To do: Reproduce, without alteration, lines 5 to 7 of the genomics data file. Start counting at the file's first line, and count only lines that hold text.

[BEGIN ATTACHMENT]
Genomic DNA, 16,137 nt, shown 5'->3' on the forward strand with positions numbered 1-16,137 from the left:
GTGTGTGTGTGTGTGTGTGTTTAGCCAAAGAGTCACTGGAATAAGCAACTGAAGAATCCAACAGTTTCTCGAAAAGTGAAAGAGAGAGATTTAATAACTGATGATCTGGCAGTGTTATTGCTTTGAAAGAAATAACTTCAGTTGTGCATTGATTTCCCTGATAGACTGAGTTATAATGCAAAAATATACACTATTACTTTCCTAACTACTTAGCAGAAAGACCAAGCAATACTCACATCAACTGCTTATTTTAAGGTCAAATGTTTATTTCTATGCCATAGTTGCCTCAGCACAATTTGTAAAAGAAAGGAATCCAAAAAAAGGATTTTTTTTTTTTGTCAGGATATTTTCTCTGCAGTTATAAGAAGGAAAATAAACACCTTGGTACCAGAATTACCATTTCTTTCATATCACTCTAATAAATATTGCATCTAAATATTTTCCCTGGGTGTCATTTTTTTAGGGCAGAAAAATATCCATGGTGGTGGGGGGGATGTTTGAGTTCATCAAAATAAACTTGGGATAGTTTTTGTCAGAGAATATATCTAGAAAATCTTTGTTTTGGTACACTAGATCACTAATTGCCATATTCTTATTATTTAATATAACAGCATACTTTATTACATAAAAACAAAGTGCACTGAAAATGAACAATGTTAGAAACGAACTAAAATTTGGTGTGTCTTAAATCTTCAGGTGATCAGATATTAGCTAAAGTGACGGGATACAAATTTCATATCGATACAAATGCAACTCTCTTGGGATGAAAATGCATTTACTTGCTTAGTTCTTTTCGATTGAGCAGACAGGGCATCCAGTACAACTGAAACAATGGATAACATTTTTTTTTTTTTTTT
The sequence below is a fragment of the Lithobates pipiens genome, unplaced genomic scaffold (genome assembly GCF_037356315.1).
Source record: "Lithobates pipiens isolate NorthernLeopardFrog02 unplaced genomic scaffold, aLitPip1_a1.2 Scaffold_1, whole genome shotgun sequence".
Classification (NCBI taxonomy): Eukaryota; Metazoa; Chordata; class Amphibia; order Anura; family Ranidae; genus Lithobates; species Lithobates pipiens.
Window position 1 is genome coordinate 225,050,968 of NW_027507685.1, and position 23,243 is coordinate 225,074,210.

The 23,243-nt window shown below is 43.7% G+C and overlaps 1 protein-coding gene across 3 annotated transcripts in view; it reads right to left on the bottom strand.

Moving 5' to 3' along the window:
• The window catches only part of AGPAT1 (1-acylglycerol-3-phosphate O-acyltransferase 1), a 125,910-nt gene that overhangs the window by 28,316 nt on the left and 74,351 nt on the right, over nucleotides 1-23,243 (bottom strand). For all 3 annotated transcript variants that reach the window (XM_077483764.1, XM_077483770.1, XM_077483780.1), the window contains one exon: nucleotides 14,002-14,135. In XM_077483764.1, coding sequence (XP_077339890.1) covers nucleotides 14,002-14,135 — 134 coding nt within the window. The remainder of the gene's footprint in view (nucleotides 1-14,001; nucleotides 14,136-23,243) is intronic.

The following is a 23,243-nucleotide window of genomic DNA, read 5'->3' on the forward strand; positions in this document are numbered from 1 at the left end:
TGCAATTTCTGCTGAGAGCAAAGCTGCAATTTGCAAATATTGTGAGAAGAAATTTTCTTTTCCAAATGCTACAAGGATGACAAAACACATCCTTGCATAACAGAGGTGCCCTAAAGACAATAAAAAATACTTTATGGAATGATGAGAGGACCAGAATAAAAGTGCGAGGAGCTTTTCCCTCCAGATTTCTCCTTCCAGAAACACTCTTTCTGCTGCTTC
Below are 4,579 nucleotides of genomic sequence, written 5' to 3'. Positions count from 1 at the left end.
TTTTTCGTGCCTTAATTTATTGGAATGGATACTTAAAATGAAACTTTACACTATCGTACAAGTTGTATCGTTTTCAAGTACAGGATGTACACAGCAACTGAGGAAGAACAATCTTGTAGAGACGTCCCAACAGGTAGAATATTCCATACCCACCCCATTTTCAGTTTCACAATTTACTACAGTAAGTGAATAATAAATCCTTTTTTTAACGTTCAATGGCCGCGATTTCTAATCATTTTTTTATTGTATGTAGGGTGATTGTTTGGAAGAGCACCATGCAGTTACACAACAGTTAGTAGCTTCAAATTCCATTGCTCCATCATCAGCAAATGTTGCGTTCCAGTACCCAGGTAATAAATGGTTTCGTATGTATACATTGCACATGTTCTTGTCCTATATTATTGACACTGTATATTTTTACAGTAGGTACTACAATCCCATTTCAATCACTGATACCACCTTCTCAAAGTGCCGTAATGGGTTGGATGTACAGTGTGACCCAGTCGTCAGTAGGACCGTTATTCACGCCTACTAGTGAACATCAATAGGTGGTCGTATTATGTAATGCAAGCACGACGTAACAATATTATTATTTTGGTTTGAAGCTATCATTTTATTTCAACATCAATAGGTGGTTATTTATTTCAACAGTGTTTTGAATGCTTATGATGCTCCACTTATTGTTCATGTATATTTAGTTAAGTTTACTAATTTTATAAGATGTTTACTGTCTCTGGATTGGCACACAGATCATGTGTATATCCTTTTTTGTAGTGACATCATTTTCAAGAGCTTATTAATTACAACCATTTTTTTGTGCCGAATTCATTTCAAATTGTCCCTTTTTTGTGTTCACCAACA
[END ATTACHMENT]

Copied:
Classification (NCBI taxonomy): Eukaryota; Metazoa; Chordata; class Amphibia; order Anura; family Ranidae; genus Lithobates; species Lithobates pipiens.
Window position 1 is genome coordinate 225,050,968 of NW_027507685.1, and position 23,243 is coordinate 225,074,210.

The 23,243-nt window shown below is 43.7% G+C and overlaps 1 protein-coding gene across 3 annotated transcripts in view; it reads right to left on the bottom strand.